Publikationsserver der Universitätsbibliothek Marburg

Titel: Die Bedeutung des Selbstwertgefühls für die Entstehung und Aufrechterhaltung von Verfolgungswahn
Autor: Kesting, Marie-Luise
Weitere Beteiligte: Lincoln, Tania M., (Prof. Dr.)
Veröffentlicht: 2013
URI: https://archiv.ub.uni-marburg.de/diss/z2013/0250
DOI: https://doi.org/10.17192/z2013.0250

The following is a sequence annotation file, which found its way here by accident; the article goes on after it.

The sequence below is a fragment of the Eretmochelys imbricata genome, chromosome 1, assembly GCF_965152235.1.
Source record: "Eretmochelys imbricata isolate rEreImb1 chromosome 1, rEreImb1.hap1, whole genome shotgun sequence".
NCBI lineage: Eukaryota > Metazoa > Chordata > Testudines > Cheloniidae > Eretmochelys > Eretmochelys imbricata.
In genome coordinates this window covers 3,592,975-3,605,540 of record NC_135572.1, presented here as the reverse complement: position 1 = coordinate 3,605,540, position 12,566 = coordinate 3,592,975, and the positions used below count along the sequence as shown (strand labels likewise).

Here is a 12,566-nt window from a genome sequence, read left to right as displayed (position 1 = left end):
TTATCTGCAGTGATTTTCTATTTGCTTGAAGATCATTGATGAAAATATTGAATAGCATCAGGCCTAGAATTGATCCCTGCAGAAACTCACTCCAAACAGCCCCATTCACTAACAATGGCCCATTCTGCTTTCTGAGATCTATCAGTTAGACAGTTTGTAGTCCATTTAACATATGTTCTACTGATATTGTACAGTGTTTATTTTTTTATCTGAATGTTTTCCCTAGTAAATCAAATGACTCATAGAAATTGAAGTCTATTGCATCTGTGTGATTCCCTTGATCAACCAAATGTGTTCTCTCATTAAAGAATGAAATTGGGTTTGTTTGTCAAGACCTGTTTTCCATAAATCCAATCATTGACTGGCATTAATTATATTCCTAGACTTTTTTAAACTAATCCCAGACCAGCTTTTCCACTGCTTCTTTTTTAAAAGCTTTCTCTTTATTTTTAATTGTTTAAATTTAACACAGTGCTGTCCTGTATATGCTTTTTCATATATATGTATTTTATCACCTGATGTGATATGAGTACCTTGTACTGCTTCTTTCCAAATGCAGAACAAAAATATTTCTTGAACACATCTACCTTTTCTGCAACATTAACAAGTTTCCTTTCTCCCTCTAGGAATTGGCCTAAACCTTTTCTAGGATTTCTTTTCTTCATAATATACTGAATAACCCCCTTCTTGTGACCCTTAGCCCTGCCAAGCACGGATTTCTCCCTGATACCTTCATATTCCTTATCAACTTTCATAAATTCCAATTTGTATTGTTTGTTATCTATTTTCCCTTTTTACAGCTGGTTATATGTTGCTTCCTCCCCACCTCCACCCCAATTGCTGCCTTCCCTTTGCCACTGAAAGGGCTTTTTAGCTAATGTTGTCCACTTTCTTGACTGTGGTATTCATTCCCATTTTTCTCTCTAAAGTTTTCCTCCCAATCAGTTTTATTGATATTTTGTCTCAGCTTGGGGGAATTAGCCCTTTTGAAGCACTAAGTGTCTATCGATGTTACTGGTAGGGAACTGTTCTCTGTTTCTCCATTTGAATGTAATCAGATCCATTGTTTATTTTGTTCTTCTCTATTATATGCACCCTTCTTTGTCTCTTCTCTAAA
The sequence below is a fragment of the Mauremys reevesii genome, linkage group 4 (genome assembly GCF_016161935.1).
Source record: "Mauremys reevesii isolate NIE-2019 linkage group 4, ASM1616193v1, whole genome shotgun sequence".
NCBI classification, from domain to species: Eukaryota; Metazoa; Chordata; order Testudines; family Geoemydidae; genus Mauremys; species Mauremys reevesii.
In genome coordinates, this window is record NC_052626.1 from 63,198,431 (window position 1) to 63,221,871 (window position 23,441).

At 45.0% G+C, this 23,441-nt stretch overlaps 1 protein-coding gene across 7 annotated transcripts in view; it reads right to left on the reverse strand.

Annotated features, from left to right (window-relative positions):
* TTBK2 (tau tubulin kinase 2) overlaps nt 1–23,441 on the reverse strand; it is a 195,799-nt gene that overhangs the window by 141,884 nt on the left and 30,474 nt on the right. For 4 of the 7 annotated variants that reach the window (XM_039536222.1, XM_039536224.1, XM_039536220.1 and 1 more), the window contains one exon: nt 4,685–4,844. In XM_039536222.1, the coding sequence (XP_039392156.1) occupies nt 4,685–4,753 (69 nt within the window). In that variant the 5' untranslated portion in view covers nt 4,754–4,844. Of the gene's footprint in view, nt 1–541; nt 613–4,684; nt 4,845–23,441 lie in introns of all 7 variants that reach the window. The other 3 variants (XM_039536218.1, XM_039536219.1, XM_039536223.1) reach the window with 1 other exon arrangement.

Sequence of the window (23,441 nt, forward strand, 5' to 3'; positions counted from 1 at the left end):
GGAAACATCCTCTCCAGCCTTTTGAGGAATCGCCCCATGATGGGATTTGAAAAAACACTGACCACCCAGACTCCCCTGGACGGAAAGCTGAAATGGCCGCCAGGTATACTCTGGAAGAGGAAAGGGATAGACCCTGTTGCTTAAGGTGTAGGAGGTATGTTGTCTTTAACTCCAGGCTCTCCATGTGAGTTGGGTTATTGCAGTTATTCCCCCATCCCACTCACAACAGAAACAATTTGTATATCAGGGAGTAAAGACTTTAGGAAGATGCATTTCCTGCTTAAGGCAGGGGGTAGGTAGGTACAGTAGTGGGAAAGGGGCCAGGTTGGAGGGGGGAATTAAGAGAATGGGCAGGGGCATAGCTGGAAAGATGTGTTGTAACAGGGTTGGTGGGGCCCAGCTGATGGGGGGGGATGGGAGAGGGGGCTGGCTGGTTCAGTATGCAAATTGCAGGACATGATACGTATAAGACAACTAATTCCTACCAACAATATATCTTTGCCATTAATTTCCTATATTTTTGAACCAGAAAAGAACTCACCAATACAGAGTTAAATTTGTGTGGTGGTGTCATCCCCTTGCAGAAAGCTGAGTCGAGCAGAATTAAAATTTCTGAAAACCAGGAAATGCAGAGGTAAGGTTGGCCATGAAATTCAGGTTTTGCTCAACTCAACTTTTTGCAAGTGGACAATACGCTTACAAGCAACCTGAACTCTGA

URN: urn:nbn:de:hebis:04-z2013-02501
DDC: Psychologie
Titel(trans.): The relevance of self-esteem for the formation and maintenance of persecutory delusions
Publikationsdatum: 2013-06-03
Lizenz: https://rightsstatements.org/vocab/InC-NC/1.0/

Dokument

Schlagwörter:
Verfolgungswahn, paranoia, schizophrenia, self-esteem, persecutory delusions, Paranoia, Selbstwertgefühl, Schizophrenie

Zusammenfassung: